At the recommendation of a national commission charged with addressing Portugal’s drug problem, jail time was replaced with the offer of therapy. The argument was that the fear of prison drives addicts underground and that incarceration is more expensive than treatment — so why not give drug addicts health services instead? Under Portugal’s new regime, people found guilty of possessing small amounts of drugs are sent to a panel consisting of a psychologist, social worker and legal adviser for appropriate treatment (which may be refused without criminal punishment), instead of jail.
The question is, does the new policy work? At the time, critics in the poor, socially conservative and largely Catholic nation said decriminalizing drug possession would open the country to “drug tourists” and exacerbate Portugal’s drug problem; the country had some of the highest levels of hard-drug use in Europe. But the recently released results of a report commissioned by the Cato Institute, a libertarian think tank, suggest otherwise.
The paper, published by Cato in April, found that in the five years after personal possession was decriminalized, illegal drug use among teens in Portugal declined and rates of new HIV infections caused by sharing of dirty needles dropped, while the number of people seeking treatment for drug addiction more than doubled.
“Judging by every metric, decriminalization in Portugal has been a resounding success,” says Glenn Greenwald, an attorney, author and fluent Portuguese speaker, who conducted the research. “It has enabled the Portuguese government to manage and control the drug problem far better than virtually every other Western country does.”
Compared to the European Union and the U.S., Portugal’s drug use numbers are impressive. Following decriminalization, Portugal had the lowest rate of lifetime marijuana use in people over 15 in the E.U.: 10%. The most comparable figure in America is in people over 12: 39.8%. Proportionally, more Americans have used cocaine than Portuguese have used marijuana.
The Cato paper reports that between 2001 and 2006 in Portugal, rates of lifetime use of any illegal drug among seventh through ninth graders fell from 14.1% to 10.6%; drug use in older teens also declined. Lifetime heroin use among 16-to-18-year-olds fell from 2.5% to 1.8% (although there was a slight increase in marijuana use in that age group). New HIV infections in drug users fell by 17% between 1999 and 2003, and deaths related to heroin and similar drugs were cut by more than half. In addition, the number of people on methadone and buprenorphine treatment for drug addiction rose to 14,877 from 6,040, after decriminalization, and money saved on enforcement allowed for increased funding of drug-free treatment as well.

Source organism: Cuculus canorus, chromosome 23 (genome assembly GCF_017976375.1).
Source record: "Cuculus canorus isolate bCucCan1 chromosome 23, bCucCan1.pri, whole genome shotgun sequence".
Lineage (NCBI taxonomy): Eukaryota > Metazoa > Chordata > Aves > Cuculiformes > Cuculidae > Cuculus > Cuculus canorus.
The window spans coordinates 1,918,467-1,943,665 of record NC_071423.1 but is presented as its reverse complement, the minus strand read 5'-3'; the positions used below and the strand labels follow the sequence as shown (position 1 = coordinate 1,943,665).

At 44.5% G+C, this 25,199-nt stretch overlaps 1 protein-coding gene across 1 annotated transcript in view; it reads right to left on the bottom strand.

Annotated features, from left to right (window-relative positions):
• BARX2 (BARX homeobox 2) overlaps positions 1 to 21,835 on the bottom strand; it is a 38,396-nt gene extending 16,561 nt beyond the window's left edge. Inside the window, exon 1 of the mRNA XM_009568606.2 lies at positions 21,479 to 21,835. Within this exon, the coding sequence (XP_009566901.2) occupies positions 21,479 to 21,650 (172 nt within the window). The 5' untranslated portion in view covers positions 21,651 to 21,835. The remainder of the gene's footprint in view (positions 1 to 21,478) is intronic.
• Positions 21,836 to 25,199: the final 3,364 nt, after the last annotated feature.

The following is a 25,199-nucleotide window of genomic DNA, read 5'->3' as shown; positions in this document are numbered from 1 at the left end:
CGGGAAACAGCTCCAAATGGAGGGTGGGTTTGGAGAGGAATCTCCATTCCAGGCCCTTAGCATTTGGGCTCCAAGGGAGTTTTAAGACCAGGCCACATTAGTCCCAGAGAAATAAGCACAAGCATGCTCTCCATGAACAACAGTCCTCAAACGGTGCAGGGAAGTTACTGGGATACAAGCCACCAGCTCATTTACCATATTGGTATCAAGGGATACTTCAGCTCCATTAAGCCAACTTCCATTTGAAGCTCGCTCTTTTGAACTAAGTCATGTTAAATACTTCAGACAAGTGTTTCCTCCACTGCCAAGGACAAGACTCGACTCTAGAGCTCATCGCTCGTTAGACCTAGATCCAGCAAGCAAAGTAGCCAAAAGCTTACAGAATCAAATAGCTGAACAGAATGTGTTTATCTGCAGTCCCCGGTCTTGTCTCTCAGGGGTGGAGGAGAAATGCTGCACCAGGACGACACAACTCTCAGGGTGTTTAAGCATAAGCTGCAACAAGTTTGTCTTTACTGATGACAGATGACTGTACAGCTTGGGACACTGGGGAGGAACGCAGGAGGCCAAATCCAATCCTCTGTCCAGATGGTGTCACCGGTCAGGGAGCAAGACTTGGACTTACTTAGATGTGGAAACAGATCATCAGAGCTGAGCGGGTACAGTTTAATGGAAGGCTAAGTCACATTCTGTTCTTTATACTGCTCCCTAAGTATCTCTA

Portugal’s case study is of some interest to lawmakers in the U.S., confronted now with the violent overflow of escalating drug gang wars in Mexico. The U.S. has long championed a hard-line drug policy, supporting only international agreements that enforce drug prohibition and imposing on its citizens some of the world’s harshest penalties for drug possession and sales. Yet America has the highest rates of cocaine and marijuana use in the world, and while most of the E.U. (including Holland) has more liberal drug laws than the U.S., it also has less drug use.
“I think we can learn that we should stop being reflexively opposed when someone else does [decriminalize] and should take seriously the possibility that anti-user enforcement isn’t having much influence on our drug consumption,” says Mark Kleiman, author of the forthcoming When Brute Force Fails: How to Have Less Crime and Less Punishment and director of the drug policy analysis program at UCLA. Kleiman does not consider Portugal a realistic model for the U.S., however, because of differences in size and culture between the two countries.
But there is a movement afoot in the U.S., in the legislatures of New York State, California and Massachusetts, to reconsider our overly punitive drug laws. Recently, Senators Jim Webb and Arlen Specter proposed that Congress create a national commission, not unlike Portugal’s, to deal with prison reform and overhaul drug-sentencing policy. As Webb noted, the U.S. is home to 5% of the global population but 25% of its prisoners.
At the Cato Institute in early April, Greenwald contended that a major problem with most American drug policy debate is that it’s based on “speculation and fear mongering,” rather than empirical evidence on the effects of more lenient drug policies. In Portugal, the effect was to neutralize what had become the country’s number one public health problem, he says.
“The impact in the life of families and our society is much lower than it was before decriminalization,” says Joao Castel-Branco Goulao, Portugual’s “drug czar” and president of the Institute on Drugs and Drug Addiction, adding that police are now able to re-focus on tracking much higher level dealers and larger quantities of drugs.
Peter Reuter, a professor of criminology and public policy at the University of Maryland, like Kleiman, is skeptical. He conceded in a presentation at the Cato Institute that “it’s fair to say that decriminalization in Portugal has met its central goal. Drug use did not rise.” However, he notes that Portugal is a small country and that the cyclical nature of drug epidemics — which tends to occur no matter what policies are in place — may account for the declines in heroin use and deaths.
The Cato report’s author, Greenwald, hews to the first point: that the data shows that decriminalization does not result in increased drug use. Since that is what concerns the public and policymakers most about decriminalization, he says, “that is the central concession that will transform the debate.”
Dutch court upholds ‘magic mushroom’ ban
Apr 14, 2009
THE HAGUE (AFP) — Dutch “magic mushroom” vendors lost a court appeal Tuesday against a December 1 government ban on the hallucinogenic recreational fungi.